Articles With "hydroponic" Tag

A Simple Floating Greenhouse


Studiomobile, an Italian design firm, has joined forces with Stefano Mancuso, a professor at the University of Florence and the director of the International Laboratory of Plant Neurobiology, in an effort to create a prototype floating greenhouse. The main aim of the project is improving food security for people living in areas with little arable land, though the usefulness of this greenhouse goes much farther.

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Live Screen Vertical Garden for the Home

The Live Screen will make its debut at Wanted Design in New York City this weekend. It was designed by Danielle Trofe and relies on a hydropic, self-watering configuration to create a stylish and sustainably maintained vertical garden for home interiors. The water is circulated with an aquatic air pump that pushes water through what will likely be 80% recycled food-safe plastic when the product is produced.  More info in the video:

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NOLA Gets First Aeroponic Urban Farm

Louisiana-based Aquaponic Modular Production Systems, an urban agriculture development company, just announced the debut of a project — the first aeroponic farm in New Orleans.  The Tower Garden is hosted by Hollygrove Farm and Market to showcase an innovative, fast, and eco-friendly way to grow fresh produce for the community.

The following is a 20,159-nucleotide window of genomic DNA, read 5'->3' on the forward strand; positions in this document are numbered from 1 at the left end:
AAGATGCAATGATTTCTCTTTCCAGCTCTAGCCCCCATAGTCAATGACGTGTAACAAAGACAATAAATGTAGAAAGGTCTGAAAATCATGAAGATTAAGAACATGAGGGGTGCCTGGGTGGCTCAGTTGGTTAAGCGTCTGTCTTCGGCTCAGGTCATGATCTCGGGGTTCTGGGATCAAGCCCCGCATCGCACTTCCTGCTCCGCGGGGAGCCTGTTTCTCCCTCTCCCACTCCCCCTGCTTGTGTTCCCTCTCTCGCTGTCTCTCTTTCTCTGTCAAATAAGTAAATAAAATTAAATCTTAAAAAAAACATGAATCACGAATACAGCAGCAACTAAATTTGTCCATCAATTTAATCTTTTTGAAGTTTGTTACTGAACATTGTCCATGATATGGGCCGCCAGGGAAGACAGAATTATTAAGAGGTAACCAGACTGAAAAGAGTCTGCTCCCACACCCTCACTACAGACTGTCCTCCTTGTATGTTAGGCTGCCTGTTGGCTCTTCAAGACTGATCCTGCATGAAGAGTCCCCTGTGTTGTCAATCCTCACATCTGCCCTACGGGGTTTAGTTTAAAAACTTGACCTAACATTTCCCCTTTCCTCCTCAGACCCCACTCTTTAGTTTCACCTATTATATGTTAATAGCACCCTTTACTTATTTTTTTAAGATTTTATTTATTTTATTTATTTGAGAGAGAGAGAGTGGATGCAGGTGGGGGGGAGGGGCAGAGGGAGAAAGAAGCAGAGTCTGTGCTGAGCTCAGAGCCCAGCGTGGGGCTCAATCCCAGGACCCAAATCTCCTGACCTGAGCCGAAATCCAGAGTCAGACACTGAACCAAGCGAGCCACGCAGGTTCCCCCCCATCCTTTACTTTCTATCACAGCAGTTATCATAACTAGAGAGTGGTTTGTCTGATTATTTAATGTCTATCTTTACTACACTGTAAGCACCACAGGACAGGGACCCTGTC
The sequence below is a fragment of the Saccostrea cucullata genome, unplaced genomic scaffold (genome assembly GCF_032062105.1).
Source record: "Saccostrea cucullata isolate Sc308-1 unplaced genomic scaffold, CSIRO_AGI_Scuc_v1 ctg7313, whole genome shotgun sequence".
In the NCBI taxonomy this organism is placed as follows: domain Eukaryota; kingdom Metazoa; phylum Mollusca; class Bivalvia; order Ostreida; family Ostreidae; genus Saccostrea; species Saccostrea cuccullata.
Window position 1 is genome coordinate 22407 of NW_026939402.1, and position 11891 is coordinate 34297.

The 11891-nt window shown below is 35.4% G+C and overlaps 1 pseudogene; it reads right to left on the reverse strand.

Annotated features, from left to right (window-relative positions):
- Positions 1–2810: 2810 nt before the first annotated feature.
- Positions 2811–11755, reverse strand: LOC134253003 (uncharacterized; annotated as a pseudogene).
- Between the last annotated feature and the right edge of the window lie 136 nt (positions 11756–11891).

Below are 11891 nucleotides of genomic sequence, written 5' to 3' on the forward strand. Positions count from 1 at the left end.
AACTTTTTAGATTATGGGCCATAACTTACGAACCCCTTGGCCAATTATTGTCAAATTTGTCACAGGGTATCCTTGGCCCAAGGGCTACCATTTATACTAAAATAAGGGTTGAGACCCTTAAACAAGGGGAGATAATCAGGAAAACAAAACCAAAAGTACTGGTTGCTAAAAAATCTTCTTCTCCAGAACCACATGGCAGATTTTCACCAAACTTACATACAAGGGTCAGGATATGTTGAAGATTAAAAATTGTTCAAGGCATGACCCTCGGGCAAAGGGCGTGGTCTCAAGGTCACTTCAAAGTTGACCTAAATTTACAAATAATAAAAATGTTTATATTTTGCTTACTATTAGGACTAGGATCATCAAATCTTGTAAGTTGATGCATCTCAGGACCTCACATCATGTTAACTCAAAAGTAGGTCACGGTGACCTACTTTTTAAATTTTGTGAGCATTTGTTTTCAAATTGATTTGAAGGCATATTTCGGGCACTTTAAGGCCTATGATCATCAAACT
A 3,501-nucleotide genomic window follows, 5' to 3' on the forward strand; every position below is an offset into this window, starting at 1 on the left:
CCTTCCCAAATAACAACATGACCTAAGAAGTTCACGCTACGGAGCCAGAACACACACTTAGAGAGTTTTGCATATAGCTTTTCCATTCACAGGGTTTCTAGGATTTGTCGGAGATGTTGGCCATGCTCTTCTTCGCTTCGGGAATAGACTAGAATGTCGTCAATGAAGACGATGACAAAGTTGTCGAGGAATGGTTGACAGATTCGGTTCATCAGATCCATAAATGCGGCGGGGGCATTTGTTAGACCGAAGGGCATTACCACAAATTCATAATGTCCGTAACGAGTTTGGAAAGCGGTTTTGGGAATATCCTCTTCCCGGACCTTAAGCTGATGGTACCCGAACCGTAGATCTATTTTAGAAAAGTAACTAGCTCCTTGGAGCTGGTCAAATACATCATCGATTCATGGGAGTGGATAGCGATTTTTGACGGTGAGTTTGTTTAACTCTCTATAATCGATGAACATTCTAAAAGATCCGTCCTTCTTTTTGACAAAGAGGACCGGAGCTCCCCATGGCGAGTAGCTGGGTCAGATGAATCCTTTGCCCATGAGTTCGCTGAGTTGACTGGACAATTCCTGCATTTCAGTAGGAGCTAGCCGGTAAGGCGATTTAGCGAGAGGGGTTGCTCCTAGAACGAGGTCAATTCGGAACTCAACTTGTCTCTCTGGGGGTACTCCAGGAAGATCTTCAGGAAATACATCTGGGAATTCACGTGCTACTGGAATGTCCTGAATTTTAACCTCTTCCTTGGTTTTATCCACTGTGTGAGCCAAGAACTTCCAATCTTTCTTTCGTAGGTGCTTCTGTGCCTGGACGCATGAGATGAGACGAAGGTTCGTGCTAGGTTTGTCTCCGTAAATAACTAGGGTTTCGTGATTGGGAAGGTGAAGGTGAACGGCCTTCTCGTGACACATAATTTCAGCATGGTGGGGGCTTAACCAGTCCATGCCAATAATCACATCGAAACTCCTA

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Fyto Wall Lively Vertical Garden Walls


The show home for Dwell on Design, Eco Fab House, which just sold for $66,100 on eBay, was garnished with a vertical living wall from Fyto Wall and Design Ecology. The system was set up with modular panels, a soil-less hydroponic watering system, and pre-grown plantings.  Fyto Wall is estimated to require upkeep only once per month and can be used to reduce noise, reduce cooling loads, filter air, produce food, or, of course, add life to a design.

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A Living House by R&Sie Architects


We've seen some interesting living walls and green roofs, but this goes beyond these applications and into the realm of being a complete living house.  Referred to as the Lost in Paris House, the structure took five years to complete and was designed by R&Sie architects.  The unique living envelope comprises 1200 ferns (or Dryopteris filix-mas) in a hydroponic system – the plants are not sustained by soil but by a chemical mixture of bacteria, nutrients, and rainwater. 

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